Greetings, and welcome to Squinting through Fog (AKA The Fog Blog). My name is Cameron Lee, and my “day job” is Professor of Family Studies at Fuller Theological Seminary, a post I’ve held since 1986. I also serve as a teaching pastor and marriage and family life educator, teaching Bible classes, preaching, and working with individuals and couples to strengthen their relationships.
Here comes the disclaimer: this blog does not officially represent the views of either the seminary or the church where I teach. It began as a place to reflect and record my thoughts after the death of my father. Since then, these posts have evolved into a personal spiritual discipline: a kaleidoscopic mix of journal, essay, rant, and even the occasional commentary on movies or sports.
The name of the blog comes from Eugene Peterson’s paraphrase of 1 Cor 13:12 in The Message: “We don’t yet see things clearly. We’re squinting in a fog, peering through a mist. But it won’t be long before the weather clears…” The blog is thus devoted to attempts at faithful “squinting,” to exercising Christian imagination in the midst of the ambiguous journey we call life.
The writing has become something of a minor ministry in its own right, for which I am grateful. Posts normally go up every Sunday, Tuesday, and Thursday. If you like what you’ve read, you can support the ministry by subscribing to automatically receive future posts by email — for free, of course! — or by referring others whom you think might be interested. You can also explore the archives from previous months. The blog is public, so feel free to leave comments: I’d love to hear your thoughts.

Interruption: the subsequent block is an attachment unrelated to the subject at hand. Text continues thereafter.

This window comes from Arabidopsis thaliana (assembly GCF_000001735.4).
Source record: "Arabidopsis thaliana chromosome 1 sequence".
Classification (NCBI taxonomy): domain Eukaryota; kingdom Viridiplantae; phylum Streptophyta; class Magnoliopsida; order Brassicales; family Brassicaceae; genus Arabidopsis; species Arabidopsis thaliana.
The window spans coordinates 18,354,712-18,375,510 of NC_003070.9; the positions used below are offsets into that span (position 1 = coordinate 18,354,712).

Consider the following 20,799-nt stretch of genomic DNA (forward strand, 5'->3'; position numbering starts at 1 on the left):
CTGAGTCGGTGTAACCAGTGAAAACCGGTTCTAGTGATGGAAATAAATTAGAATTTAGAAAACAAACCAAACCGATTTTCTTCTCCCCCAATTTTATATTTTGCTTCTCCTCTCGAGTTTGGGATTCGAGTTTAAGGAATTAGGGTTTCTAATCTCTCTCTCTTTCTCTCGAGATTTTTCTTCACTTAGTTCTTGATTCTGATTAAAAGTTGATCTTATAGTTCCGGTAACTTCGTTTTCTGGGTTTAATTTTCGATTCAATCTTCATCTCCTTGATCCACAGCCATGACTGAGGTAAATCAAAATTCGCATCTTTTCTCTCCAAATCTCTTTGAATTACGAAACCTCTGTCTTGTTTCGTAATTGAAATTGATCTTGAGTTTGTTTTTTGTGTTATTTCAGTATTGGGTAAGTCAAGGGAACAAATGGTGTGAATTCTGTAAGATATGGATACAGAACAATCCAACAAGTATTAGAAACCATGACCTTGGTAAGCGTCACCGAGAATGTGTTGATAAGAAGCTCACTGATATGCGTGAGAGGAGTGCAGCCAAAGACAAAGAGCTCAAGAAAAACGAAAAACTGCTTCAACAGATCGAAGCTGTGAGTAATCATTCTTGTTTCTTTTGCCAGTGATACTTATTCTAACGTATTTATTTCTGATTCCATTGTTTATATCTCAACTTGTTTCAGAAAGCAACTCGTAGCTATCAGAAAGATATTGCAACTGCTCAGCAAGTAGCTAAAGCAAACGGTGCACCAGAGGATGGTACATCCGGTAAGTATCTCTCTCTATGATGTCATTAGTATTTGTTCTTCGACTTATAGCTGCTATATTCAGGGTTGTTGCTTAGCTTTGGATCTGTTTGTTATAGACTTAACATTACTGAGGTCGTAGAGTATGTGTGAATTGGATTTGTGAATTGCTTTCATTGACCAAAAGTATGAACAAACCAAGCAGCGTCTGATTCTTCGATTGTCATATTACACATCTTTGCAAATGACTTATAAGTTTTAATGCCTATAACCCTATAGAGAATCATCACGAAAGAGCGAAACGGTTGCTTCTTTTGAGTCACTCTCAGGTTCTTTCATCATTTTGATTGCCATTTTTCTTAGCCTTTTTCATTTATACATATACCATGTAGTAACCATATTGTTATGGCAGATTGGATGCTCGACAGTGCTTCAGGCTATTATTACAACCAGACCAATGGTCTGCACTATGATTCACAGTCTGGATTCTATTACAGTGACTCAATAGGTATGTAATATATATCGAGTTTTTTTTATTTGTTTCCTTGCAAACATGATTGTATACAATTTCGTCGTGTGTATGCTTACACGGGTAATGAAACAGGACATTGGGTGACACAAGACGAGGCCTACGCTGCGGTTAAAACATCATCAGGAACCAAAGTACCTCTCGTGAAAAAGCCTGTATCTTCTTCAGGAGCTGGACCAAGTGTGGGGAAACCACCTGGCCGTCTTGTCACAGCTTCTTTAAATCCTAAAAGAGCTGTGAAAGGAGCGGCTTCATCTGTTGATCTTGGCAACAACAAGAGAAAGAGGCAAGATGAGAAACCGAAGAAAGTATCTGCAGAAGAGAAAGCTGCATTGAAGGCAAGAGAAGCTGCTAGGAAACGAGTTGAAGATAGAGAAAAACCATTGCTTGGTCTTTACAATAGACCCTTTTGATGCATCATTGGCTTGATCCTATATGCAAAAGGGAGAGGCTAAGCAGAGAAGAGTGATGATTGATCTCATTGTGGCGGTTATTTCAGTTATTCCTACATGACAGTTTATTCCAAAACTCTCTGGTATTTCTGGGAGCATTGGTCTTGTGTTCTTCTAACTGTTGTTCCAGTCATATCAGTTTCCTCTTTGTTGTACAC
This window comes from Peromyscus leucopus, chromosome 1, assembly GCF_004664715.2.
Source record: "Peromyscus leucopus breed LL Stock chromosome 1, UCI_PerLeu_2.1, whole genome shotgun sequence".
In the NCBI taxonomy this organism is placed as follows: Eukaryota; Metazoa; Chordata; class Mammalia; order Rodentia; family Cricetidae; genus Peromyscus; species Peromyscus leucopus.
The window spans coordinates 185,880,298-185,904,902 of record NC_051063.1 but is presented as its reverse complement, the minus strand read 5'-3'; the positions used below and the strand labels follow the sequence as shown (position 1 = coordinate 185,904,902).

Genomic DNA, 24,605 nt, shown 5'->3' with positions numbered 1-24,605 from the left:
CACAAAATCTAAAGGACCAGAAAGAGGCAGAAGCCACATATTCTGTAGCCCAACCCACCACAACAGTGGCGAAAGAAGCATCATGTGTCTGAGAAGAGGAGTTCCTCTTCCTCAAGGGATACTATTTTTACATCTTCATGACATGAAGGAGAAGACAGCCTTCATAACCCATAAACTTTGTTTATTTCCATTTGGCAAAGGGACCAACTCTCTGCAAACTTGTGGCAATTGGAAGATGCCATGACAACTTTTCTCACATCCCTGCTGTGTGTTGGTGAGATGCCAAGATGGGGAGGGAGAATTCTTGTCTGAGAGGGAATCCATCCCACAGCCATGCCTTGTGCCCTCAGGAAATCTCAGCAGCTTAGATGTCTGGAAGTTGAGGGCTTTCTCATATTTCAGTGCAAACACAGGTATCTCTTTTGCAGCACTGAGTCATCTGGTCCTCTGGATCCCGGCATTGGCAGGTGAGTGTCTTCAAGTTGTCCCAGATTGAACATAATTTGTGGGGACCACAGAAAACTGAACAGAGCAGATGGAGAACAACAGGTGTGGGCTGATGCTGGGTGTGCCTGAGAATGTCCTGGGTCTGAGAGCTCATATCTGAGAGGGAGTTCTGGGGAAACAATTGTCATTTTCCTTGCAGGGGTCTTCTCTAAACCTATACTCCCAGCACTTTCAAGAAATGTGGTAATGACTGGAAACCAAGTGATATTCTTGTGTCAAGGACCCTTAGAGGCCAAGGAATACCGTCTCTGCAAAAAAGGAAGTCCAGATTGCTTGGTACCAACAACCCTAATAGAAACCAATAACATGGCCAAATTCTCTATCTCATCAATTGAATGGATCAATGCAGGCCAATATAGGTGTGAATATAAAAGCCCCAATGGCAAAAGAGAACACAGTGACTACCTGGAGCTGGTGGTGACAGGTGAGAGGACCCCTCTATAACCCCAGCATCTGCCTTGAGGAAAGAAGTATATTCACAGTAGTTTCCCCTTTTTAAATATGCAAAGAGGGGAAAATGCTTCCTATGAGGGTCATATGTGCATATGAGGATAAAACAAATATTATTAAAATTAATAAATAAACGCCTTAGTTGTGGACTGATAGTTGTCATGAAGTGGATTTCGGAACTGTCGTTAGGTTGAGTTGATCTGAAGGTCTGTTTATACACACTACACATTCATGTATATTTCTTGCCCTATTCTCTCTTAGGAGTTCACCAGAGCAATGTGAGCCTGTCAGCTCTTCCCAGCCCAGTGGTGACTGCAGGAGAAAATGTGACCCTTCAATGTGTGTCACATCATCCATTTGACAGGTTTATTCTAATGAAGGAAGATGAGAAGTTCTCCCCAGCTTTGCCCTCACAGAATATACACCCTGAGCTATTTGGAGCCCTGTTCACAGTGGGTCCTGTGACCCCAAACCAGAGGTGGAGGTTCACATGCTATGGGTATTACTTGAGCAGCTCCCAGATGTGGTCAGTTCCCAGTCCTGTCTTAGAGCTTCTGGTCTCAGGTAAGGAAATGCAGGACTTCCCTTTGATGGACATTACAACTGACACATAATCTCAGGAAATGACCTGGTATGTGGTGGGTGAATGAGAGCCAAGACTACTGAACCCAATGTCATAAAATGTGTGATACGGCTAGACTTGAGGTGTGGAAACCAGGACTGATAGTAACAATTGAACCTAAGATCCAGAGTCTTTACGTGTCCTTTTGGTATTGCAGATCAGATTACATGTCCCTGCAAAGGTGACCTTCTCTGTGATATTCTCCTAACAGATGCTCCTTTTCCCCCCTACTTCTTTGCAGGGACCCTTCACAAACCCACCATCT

If you wish to contact me directly, you can do so at email@example.com.
Thanks for visiting!
P.S.: While the coronavirus pandemic rages on, I have decided to dedicate Sunday posts to words of encouragement. I have categorized these under what I call “The Hope Project,” so that they can be found as a group. May we as believers learn to be living witnesses to the hope of the gospel, even and especially in these trying times.